Those last two sentences describe the world of Sinclair Lewis’s It Can’t Happen Here bluntly enough for me. Crimmins points out that he was a supporter of Senator Bernie Sanders and had not, was not, endorsing Hillary Clinton. He refers to her at one point as the “corporately compromised Clinton.”

Crimmins is a survivor of child sex abuse, child rape to put it plainly. Trump’s actions and rhetoric over the last two months finally pushed Crimmins to write. Trump “denigrated women and then implied every man who has ever played sports speaks of them in the same grotesque terms he does. This insulted men and really insulted women. And I was pissed.” Crimmins continues:

Then my phone started to ring. My email box started filling, my texts and other forms of messaging started beeping like crazy because I started hearing from abuse and rape survivors who had ancient and awful software rebooted in them each time some asshole put Trump’s victims on trial. The first and biggest asshole was Trump, who claimed to have never done what he said he did—on hot microphones—on several occasions.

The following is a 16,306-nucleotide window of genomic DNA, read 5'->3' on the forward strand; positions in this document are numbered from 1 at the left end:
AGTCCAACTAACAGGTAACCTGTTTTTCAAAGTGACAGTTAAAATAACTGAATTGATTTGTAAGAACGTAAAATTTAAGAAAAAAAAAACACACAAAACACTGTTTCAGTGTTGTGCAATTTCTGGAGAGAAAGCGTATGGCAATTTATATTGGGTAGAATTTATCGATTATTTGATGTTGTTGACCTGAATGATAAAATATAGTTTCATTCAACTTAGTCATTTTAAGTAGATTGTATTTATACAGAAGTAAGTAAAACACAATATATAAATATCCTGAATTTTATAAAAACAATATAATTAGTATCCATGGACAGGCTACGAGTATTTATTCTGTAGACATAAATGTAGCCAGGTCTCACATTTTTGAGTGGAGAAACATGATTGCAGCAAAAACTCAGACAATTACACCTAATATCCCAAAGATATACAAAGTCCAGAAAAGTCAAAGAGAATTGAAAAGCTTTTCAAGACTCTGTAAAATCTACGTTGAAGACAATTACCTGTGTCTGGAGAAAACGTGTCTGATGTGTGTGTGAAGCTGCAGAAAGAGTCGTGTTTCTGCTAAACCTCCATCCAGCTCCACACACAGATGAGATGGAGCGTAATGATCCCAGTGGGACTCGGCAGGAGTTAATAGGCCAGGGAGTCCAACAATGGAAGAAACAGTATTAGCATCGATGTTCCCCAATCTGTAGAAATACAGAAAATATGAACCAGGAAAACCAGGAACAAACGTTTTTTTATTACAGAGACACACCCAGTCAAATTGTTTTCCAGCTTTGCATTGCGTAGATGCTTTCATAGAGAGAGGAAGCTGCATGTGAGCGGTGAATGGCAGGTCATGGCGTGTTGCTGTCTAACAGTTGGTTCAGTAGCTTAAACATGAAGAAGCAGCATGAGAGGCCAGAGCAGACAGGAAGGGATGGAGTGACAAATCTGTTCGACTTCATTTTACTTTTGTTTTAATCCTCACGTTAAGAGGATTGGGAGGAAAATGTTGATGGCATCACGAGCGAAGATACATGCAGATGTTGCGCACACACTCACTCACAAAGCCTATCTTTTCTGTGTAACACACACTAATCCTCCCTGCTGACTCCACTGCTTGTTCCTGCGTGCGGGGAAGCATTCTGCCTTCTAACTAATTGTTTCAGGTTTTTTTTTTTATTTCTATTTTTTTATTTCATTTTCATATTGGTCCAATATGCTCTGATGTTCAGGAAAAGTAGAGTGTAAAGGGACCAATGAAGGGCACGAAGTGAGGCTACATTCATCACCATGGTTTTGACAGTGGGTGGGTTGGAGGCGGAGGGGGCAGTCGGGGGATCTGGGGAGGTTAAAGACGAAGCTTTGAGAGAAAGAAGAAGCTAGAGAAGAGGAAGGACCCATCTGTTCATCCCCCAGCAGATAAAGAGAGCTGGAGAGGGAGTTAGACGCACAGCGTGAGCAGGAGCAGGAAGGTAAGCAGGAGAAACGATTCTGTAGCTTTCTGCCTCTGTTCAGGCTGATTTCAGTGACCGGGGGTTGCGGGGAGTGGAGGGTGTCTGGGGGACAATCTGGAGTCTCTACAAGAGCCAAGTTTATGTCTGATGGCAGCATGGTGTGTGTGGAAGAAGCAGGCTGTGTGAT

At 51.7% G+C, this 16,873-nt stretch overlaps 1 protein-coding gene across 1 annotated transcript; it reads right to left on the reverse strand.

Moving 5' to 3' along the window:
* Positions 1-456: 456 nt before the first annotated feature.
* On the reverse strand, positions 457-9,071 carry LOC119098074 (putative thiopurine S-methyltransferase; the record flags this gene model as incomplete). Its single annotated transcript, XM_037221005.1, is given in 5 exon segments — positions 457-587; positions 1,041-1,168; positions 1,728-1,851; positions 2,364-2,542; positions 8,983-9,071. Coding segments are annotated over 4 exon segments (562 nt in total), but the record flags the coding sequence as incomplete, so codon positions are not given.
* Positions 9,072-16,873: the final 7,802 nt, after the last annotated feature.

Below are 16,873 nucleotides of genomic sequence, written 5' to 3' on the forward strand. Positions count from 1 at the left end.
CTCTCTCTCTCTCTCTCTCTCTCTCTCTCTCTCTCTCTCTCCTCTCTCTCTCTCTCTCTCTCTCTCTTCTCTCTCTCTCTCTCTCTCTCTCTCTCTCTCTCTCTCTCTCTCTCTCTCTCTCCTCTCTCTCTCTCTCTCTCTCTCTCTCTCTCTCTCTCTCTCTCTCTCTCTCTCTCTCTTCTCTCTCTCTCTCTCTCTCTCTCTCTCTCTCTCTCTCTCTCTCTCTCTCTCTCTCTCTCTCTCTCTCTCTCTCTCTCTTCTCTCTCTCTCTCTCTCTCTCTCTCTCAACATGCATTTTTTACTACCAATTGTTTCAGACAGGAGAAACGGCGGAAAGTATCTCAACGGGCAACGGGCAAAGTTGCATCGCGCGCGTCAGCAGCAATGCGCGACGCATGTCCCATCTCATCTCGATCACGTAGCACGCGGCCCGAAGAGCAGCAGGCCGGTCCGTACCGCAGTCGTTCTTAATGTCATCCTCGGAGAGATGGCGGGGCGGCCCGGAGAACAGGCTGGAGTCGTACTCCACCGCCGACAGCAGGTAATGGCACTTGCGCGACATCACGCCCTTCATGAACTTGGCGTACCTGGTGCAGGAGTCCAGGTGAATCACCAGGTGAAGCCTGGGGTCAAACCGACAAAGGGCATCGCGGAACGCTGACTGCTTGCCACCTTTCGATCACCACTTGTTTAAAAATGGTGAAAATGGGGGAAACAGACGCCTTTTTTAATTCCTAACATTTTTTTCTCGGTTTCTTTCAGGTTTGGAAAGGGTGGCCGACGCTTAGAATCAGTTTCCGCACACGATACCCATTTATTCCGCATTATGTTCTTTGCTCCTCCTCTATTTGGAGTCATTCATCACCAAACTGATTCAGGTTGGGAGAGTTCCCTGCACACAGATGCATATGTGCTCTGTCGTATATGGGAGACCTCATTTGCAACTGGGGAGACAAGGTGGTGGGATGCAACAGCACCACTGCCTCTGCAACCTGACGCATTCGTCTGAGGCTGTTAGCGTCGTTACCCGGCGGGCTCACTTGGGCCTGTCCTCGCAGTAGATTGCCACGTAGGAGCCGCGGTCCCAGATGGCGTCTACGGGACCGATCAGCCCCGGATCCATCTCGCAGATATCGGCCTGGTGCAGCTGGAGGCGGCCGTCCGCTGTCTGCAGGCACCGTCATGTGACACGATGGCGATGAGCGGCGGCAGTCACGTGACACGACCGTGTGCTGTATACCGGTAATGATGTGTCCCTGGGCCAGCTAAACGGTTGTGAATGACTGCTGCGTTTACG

They were upset to hear even those supposedly on their side say we needed to get back to more important issues than this unsavory stuff Trump’s sexual criminality had raised. Well what the fuck is more important than the safety of women, children, and yes, men, from sexual assault and harassment? Who can legitimately claim they care about homeland security when they want to change the subject from a presidential candidate whose illiterate and insulting defense against charges he brought upon himself, openly belittled and mocked his victims? What is more important than that?

Barry Crimmins’s words helped me get to a place in which I voted for Mrs. Clinton this morning.